Middle Rage

When I was in my mid-twenties, I was a huge fan of the East Coast punk band Ed Gein’s Car. I especially loved their song Middle Rage, a tune that chronicles the aggravation of growing older while having to contend with the noise, garbage and derelicts that populate an urban landscape. “Middle age, middle rage, middle-income, middle age!” screeches lead singer, Scott Weiss, his voice almost swallowed up by a blazing roar of guitars and the beat of a drum kit about to be pounded into splinters. This song made me gleeful when I was young. I still love it, but ironically I identify less with its sentiments now that I really am middle-aged.

As middle age has crept up, I have undergone changes that are, in retrospect, unlike anything I’ve experienced since my transition out of adolescence. Only by looking back do I see how profoundly I’ve changed over the years. This transformation was recently brought to my attention when a long-time friend of mine confessed in all earnestness, “I like you a lot better now than when we were twenty.” The truth is, if the middle-aged me was to meet the twenty-year-old me, I don’t think they would like each other at all!

When I was younger, things seemed much more urgent and serious. If someone did not agree with me, it was imperative that I proved that I was right and that they were wrong. I was very angry at a world that felt out of my control, and so every little annoyance was proof to me of how unjust the universe was. Everything was shit, nothing was the way it should be, and everyone was an idiot; except for me, of course. I knew what was wrong and why things were so messed up, but no one would listen. My rage was omnidirectional, and thus impotent since it was so unfocused.

I’ve been a nihilist for as long as I can remember, but as I’ve grown older, the character and expression of my nihilism has changed. I’ve developed an increasingly easy going type of nihilism that has, by degrees, become less like a calculated philosophy and more like a comfortable part of my life-being. When I get up in the morning, eat my breakfast and go to work, nothing seems very important or really matters all that much to me. When I was younger, this same condition was accompanied by a sense of angry urgency, but as I’ve made my way into my late 40’s, a different feeling has taken over. Now I’m more apt to feel resigned and almost content with the idea that the world, and my life in it, is absurd. I now routinely experience the weird conviction that since nothing really matters, I might as well grind on with my meaningless, middle-aged routine because the alternative would be just as silly and absurd as what I’m doing right now. There is nothing that I could do that would be any more, or any less, meaningful than what I’ve chosen to do at this very moment. In any case, I am just living my life and hurtling inevitably toward death. And so I continue to carry out all of the everyday routines that have developed into my familiar rituals, routines and habits, empty as they are.

I don’t want to be misunderstood. I’m not what Nietzsche, in his book The Will To Power, calls a passive nihilist, which is a person who withdraws from life. Rather, I am more like Nietzsche’s active nihilist for whom, “previous goals have become incommensurate” (Book One: 23). I feel like I have surpassed the previous projects and ambitions that I once believed would bring purpose and significance to my life. Step by step I have set goals, and one by one I have accomplished them. At each step of the way I have found myself thinking, “Is that all there is to it?” Each goal that I have reached inevitably lost its luster once I had it in my grasp, and so I now find myself wondering what was so alluring in the first place. Ultimately, it seems that being active and involved is its own reward, and I’ve developed the conviction that my nihilistic attitude toward the whole affair actually functions as a safeguard against self importance and arrogance. Yes, I have some interesting accomplishments, but really, when considered in the grand scheme of things, so what?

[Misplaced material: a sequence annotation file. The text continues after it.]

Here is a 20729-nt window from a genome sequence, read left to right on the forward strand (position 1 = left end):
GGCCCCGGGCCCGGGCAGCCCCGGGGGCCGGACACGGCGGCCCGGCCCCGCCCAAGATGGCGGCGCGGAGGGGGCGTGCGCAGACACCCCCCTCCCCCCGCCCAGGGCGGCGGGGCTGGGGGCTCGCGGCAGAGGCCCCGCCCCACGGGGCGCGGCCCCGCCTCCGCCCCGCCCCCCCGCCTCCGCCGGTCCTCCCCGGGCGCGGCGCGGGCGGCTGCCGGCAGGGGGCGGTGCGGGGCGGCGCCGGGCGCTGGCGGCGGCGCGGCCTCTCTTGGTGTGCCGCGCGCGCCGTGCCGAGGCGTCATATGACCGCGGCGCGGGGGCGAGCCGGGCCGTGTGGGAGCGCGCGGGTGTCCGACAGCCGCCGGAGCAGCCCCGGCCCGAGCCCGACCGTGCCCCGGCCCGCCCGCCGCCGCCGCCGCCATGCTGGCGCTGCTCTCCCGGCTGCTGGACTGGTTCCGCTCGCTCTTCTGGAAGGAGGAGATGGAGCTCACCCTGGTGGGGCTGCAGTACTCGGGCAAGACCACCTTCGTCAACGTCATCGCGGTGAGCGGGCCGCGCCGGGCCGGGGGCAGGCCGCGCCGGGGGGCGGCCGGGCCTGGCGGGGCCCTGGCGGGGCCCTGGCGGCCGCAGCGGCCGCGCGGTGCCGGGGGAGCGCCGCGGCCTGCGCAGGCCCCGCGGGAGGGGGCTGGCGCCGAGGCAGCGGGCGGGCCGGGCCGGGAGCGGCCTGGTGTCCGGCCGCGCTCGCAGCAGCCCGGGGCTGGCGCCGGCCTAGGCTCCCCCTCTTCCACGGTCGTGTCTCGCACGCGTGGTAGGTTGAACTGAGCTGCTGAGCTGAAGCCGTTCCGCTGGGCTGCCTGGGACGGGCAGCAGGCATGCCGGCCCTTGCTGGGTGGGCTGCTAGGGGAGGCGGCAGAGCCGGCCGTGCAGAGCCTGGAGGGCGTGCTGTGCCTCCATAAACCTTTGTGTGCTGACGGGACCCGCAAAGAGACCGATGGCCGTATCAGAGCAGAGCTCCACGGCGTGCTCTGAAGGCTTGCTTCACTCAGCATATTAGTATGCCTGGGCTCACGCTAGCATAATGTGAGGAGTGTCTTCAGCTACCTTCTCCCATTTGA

When I was in my teens, I had a list of things that I wanted to do before I died. This was my “bucket list,” and I thought that if I was able to accomplish the goals on this list, I would feel confident, fulfilled and successful. As middle age has arrived, and as I have checked more and more of the items off of this list, I have come to realize that I feel no more confident, fulfilled or successful than I did as a teenager. It has begun to dawn on me that success is not related to the number of things that you complete in life. In fact, nothing that can be put on a list can possibly be all that important if you think about it.

But then what is the alternative? A person has to do something while he or she is alive. A person can’t just live life in general. You have to do particular things. You have to work at some particular job or pursue some particular project. Even if you choose to do nothing, you still have to chose what “doing nothing” consists of for you. I might have chosen a different path, but would it really have made any difference? No, I don’t think it would. Anything that I could have done would at some point strike me as being just as silly, just as absurd, as my present life situation seems right now. The same worries and questions, the same doubts and emptiness would have surfaced regardless of the path I followed. And there is something strangely comforting about that to me now. As a middle-aged man, I finally understand that there is no right or wrong way to live life. People get married, buy houses, go on vacations, choose careers, and it is all quite silly; but you have to do something, even if it is nothing.